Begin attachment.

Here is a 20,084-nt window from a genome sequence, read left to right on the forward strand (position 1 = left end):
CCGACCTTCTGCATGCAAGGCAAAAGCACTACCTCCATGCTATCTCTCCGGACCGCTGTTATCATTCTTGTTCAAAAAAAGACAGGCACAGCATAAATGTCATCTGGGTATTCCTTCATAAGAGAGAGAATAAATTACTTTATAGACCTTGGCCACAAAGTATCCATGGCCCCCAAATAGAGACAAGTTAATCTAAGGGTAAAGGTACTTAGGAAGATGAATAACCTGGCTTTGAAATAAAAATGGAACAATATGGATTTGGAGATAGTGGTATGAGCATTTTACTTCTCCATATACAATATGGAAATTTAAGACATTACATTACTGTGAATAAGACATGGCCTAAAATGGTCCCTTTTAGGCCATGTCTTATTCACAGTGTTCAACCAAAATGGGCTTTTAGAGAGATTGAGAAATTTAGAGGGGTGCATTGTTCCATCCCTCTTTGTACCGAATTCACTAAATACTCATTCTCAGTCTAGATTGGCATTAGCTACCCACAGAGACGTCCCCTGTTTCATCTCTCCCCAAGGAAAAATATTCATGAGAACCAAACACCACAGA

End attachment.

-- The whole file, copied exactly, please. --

Here is a 20,084-nt window from a genome sequence, read left to right on the forward strand (position 1 = left end):
CCGACCTTCTGCATGCAAGGCAAAAGCACTACCTCCATGCTATCTCTCCGGACCGCTGTTATCATTCTTGTTCAAAAAAAGACAGGCACAGCATAAATGTCATCTGGGTATTCCTTCATAAGAGAGAGAATAAATTACTTTATAGACCTTGGCCACAAAGTATCCATGGCCCCCAAATAGAGACAAGTTAATCTAAGGGTAAAGGTACTTAGGAAGATGAATAACCTGGCTTTGAAATAAAAATGGAACAATATGGATTTGGAGATAGTGGTATGAGCATTTTACTTCTCCATATACAATATGGAAATTTAAGACATTACATTACTGTGAATAAGACATGGCCTAAAATGGTCCCTTTTAGGCCATGTCTTATTCACAGTGTTCAACCAAAATGGGCTTTTAGAGAGATTGAGAAATTTAGAGGGGTGCATTGTTCCATCCCTCTTTGTACCGAATTCACTAAATACTCATTCTCAGTCTAGATTGGCATTAGCTACCCACAGAGACGTCCCCTGTTTCATCTCTCCCCAAGGAAAAATATTCATGAGAACCAAACACCACAGA